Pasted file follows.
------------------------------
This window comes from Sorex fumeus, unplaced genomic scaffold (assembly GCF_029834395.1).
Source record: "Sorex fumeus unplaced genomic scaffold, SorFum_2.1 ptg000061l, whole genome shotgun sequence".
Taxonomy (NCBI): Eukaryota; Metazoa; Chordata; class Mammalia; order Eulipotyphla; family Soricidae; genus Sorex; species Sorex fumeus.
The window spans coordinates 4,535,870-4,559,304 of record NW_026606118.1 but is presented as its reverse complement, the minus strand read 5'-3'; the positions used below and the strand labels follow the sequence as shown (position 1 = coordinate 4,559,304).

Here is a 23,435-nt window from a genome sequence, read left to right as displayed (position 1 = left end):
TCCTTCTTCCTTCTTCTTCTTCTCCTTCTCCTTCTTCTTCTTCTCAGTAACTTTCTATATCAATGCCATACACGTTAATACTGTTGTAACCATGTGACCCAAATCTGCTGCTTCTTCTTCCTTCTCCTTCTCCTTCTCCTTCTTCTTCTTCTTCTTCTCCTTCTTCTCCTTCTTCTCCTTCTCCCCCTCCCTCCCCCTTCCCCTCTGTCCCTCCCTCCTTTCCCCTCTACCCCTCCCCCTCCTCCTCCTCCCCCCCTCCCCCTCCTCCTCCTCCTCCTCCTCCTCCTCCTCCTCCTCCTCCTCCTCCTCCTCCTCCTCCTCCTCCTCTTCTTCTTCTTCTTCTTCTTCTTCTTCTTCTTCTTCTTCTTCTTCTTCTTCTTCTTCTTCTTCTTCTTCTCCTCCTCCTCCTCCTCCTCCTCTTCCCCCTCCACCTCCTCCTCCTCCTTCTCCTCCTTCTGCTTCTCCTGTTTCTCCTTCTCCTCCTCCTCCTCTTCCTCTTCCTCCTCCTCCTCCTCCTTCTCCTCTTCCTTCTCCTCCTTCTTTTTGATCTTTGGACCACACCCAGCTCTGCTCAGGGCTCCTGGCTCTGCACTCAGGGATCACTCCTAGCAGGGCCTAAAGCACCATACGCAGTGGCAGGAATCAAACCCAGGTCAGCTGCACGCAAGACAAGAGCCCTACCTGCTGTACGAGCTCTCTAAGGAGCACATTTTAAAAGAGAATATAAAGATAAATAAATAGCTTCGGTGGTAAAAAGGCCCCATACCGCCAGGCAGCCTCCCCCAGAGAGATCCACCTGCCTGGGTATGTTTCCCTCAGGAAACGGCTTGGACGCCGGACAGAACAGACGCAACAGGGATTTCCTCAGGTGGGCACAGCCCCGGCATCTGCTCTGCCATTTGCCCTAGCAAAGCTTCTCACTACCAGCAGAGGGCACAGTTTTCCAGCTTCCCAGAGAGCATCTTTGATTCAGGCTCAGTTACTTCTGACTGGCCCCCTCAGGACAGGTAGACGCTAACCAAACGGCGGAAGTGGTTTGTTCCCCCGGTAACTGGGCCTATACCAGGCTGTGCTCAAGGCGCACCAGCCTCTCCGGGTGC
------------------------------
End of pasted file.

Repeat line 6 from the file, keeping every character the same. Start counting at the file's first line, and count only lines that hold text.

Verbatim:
TCCTTCTTCCTTCTTCTTCTTCTCCTTCTCCTTCTTCTTCTTCTCAGTAACTTTCTATATCAATGCCATACACGTTAATACTGTTGTAACCATGTGACCCAAATCTGCTGCTTCTTCTTCCTTCTCCTTCTCCTTCTCCTTCTTCTTCTTCTTCTTCTCCTTCTTCTCCTTCTTCTCCTTCTCCCCCTCCCTCCCCCTTCCCCTCTGTCCCTCCCTCCTTTCCCCTCTACCCCTCCCCCTCCTCCTCCTCCCCCCCTCCCCCTCCTCCTCCTCCTCCTCCTCCTCCTCCTCCTCCTCCTCCTCCTCCTCCTCCTCCTCCTCCTCCTCTTCTTCTTCTTCTTCTTCTTCTTCTTCTTCTTCTTCTTCTTCTTCTTCTTCTTCTTCTTCTTCTTCTTCTCCTCCTCCTCCTCCTCCTCCTCTTCCCCCTCCACCTCCTCCTCCTCCTTCTCCTCCTTCTGCTTCTCCTGTTTCTCCTTCTCCTCCTCCTCCTCTTCCTCTTCCTCCTCCTCCTCCTCCTTCTCCTCTTCCTTCTCCTCCTTCTTTTTGATCTTTGGACCACACCCAGCTCTGCTCAGGGCTCCTGGCTCTGCACTCAGGGATCACTCCTAGCAGGGCCTAAAGCACCATACGCAGTGGCAGGAATCAAACCCAGGTCAGCTGCACGCAAGACAAGAGCCCTACCTGCTGTACGAGCTCTCTAAGGAGCACATTTTAAAAGAGAATATAAAGATAAATAAATAGCTTCGGTGGTAAAAAGGCCCCATACCGCCAGGCAGCCTCCCCCAGAGAGATCCACCTGCCTGGGTATGTTTCCCTCAGGAAACGGCTTGGACGCCGGACAGAACAGACGCAACAGGGATTTCCTCAGGTGGGCACAGCCCCGGCATCTGCTCTGCCATTTGCCCTAGCAAAGCTTCTCACTACCAGCAGAGGGCACAGTTTTCCAGCTTCCCAGAGAGCATCTTTGATTCAGGCTCAGTTACTTCTGACTGGCCCCCTCAGGACAGGTAGACGCTAACCAAACGGCGGAAGTGGTTTGTTCCCCCGGTAACTGGGCCTATACCAGGCTGTGCTCAAGGCGCACCAGCCTCTCCGGGTGC